|> 160 cm||Powder board|
Your powder board should be at the longer end of the scale for extra floatiness when riding powder.
A few other things to consider and keep in the back of your mind as you progress (as you expect your equipment to become more advanced as you refine your skills).
Snowboards have lots of different shapes depending on the type, but there are some constants across all boards. They will all have a nose and tail, and they’ll all have contact points and a waist. The contact points are the widest points of the board — usually outside the bindings, just before the board curves up for the nose and tail (in true/directional twin boards, but that’s an explanation for a different guide).
The ‘waist’ is the narrowest part in between the bindings. Snowboards will have what’s known as a ‘side cut’, which refers to the concave curve between the contact points. Side cut works inherently with stiffness to produce stability and edge hold while the board flexes under pressure. Deeper side cuts with a smaller radius (more substantial curve) are often termed as ‘aggressive’ and are great for faster riding. Less aggressive sidecuts offer more stability at low speed, but are usually less stable at high speeds.
The ‘correct’ snowboard width is the one that feels the best. But generally, snowboards are made with a target overhang in mind. Overhang refers to the amount of your boots and bindings that poke out over the edges of your board. Snowboard boots are often two centimetres bigger than your boot at the toe and heel. How big a boot actually is, highly depends on the brand.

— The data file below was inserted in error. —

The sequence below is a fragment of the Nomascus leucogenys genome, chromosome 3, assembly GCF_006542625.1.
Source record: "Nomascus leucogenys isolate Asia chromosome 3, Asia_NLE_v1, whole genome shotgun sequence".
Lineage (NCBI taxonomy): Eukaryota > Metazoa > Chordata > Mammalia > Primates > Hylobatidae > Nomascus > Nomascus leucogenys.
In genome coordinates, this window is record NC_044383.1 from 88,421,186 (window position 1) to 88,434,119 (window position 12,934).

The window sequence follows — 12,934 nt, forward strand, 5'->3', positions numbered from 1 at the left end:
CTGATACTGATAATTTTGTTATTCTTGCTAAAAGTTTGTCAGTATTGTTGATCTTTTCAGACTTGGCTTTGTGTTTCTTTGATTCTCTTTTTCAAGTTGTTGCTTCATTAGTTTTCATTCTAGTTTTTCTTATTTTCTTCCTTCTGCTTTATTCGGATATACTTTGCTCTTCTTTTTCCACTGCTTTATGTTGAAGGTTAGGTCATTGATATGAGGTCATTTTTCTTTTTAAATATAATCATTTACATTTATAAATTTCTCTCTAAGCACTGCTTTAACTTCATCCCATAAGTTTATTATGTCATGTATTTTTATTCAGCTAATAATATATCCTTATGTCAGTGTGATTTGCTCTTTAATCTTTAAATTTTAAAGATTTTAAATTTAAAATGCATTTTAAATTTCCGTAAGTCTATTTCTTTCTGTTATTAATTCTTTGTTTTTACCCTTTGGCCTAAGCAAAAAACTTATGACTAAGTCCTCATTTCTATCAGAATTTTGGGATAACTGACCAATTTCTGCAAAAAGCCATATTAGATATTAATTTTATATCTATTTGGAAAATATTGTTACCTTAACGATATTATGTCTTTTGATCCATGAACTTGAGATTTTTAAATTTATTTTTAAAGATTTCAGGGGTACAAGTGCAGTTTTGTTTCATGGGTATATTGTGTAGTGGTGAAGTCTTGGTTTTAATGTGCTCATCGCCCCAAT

The difficulty of this is compounded by your binding angles. Someone who rides +3/-3 will have more overhang than someone who rides +15/-15 on the same board, with the same size boots. As your angles increase, the boots turn outwards, reducing their ‘length’ across the board. And this is made even trickier by some bindings being pretty big, too.
It’s just good to bear in mind that larger boots and big bindings may require a wider width board to eliminate that extra heel and toe drag. As a rule of thumb, a 2cm overhang front and back should be your maximum, and a 0.5 overhang should be your minimum. That 1-1.5cm overhang is usually the sweet spot. But it’s all down to preference!
Snowboard flex is another concept to think about when buying. The flex simply refers to how flexible the board is, is it soft and buttery for park antics or rigid and robust for carving up a storm.Then if you really want to dig deep into the nuances of what makes the right sized snowboard, you can also explore a sintered snowboard base vs extruded base or maybe how the snowboard hole patterns are compatible with a particular type of binding.For the moment, don’t worry, as long as your snowboard is a dream to ride, that’s all that matters.
We hope this was helpful for all those riders who are struggling to find the perfect snowboard sizing for their skill level and for their style of riding. Now, that you found your perfect board, it is time to set up your snowboard! In the next tech tip we will talk goofy vs. regular, bindings and binding angles. So stay tuned for next week’s snowboard tech tip and stay stoked!